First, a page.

#BlogTour Bloom Where You’re Planted; Life the Expat Way by Lasairiona E. McMaster

Today it’s my turn on the BlogTour Bloom Where You’re Planted; Life the Expat Way by Lasairiona E. McMaster. It’s a travel guide or rules for living abroad meets expat expertise.

About the Author

Lasairiona McMaster grew up dreaming of an exciting life abroad, and, after graduating from Queens University, Belfast, that is exactly what she did – with her then-boyfriend, now husband of almost ten years.

Having recently repatriated to Northern Ireland after a decade abroad spanned over two countries (seven and a half years in America and eighteen months in India), she now finds herself ‘home’, with itchy feet and dreams of her next expatriation. With a penchant for both travelling, and writing, she started a blog during her first relocation to Houston, Texas and, since repatriating to Northern Ireland, has decided to do as everyone has been telling her to do for years, and finally pen a book (or two) and get published while she tries to adjust to the people and place she left ten years ago, where nothing looks the same as it did when she left.

Follow Lasairiona @QueenofFireLas on Twitter, on Facebook, on Instagram, on Goodreads,

Buy Bloom Where You’re Planted

About the book

Are you contemplating a move abroad? Don’t panic!

From culture shock to capable, from language barriers to lifelong friends, and from foreign land to the familiar. Being hurled into life in a strange new place can be daunting and overwhelming, but it can also be exciting and enjoyable.

Rich with tips on how to expat like a boss, Lasairiona McMaster’s “Bloom where you are planted”, takes you on a journey from packing up her life in Northern Ireland to jumping in at the deep-end as an expat in two countries.

An experienced expat from a decade of living abroad, her honest and uncensored tales of what to expect when you’re expatriating, are as funny as they are poignant, and as practical as they are heartfelt. If you’ve lived abroad, or you’re considering the move from local to expat. If you’re looking to rediscover yourself, or simply wondering how on earth to help your children develop into adaptable, resilient, and well-rounded people, this book has something for you.


I am an expat, now a repat. I spent over three decades overseas in foreign countries, so I absolutely get the sentiment of the title and this book. Bloom where you’re planted is the best way to assimilate the culture, language, people and country you choose to live in. Or if you are part of a military family, as I was, you go where you are ordered to go as part of the family unit.

You get two types of expats. The first type tries to create a small version of the home country. There is a steadfast refusal to adapt to the surroundings. That often means no real effort to integrate or comprehend how your adopted country works.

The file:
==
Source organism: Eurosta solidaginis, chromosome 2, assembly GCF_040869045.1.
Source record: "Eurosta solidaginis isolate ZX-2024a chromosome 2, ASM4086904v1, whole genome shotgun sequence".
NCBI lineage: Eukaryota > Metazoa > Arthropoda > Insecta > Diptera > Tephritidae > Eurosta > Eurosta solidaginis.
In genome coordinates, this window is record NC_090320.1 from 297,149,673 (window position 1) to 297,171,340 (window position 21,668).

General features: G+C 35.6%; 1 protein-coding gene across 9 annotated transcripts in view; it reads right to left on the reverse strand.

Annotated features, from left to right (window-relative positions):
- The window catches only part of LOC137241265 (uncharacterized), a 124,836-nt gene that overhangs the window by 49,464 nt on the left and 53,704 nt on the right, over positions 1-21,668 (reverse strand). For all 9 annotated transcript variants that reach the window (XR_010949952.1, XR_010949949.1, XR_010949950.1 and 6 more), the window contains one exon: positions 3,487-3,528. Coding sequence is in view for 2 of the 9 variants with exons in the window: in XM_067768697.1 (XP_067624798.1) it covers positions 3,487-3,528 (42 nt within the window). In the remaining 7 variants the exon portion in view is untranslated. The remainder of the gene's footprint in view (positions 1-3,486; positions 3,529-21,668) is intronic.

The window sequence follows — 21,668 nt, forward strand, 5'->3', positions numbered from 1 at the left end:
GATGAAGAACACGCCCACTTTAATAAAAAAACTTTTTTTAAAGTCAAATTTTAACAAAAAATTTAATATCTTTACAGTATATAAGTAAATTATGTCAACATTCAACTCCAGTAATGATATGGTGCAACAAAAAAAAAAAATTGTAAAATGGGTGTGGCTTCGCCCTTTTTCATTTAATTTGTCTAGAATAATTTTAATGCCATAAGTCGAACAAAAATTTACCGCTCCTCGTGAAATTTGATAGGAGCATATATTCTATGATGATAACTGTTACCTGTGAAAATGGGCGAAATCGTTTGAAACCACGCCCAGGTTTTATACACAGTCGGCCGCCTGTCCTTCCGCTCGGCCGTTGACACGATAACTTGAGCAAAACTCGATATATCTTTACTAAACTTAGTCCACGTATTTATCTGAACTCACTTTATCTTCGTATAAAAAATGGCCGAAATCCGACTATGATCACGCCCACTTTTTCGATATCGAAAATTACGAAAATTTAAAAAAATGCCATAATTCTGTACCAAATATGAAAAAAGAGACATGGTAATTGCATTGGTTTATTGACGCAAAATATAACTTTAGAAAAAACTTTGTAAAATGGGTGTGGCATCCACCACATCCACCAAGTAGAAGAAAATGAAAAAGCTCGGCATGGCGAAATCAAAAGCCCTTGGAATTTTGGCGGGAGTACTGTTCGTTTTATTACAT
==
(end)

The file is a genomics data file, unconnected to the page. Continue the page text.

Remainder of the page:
The second type tries to become part of the new community, that includes learning the language not just associating with your own countrymen, and trying to eliminate the boundaries between yourself and the native inhabitants.

The truth is either way you will always remain the expat and foreigner to them, even if they appreciate the effort to fit in and respect their culture and country. In the best case scenario you make friends on both sides of the fence. You do however tend to be drawn to people who are in similar situations to yourself. Expats become magnets to other expats.

A perfect example of that are the statements and stories McMaster has included at the end of the book. Many of her friends, both online and real life, have written about their own experiences as expats and have added words of friendship and support.

Aside from the banter, the witty remarks and the attempt to put a more positive slant on what must have been some quite difficult moments, the author includes helpful tips for others embarking on similar adventures. There are some really good suggestions and advice for expats. The nitty-gritty bureaucracy you might not think of or just small things that might help to make you feel less homesick.

This is more than just the meanderings of an expat with a taste for new experiences, it’s also a helpful handy guide for people who are in similar situations or planning to move overseas. It’s a travel guide or rules for living abroad meets expat expertise.

Buy Bloom Where You’re Planted; Life the Expat Way at Amazon Uk or go to Goodreads for any other retailer. Buy at Amazon com.

#BlogTour Apple Island Wife by Fiona Stocker

It’s my turn on the BlogTour Apple Island Wife by Fiona Stocker. It’s a loving and warm-hearted memoir of a family willing to change their entire lives in an attempt to find their best life.

About the Author

Fiona Stocker is the author of travel memoir Apple Island Wife – Slow Living in Tasmania, published by Unbound in 2018.

Raised in England, Fiona Stocker now lives in Tasmania where she writes freelance for magazines, newspapers and online publications, and runs a niche farm, food and tourism business in partnership with her husband.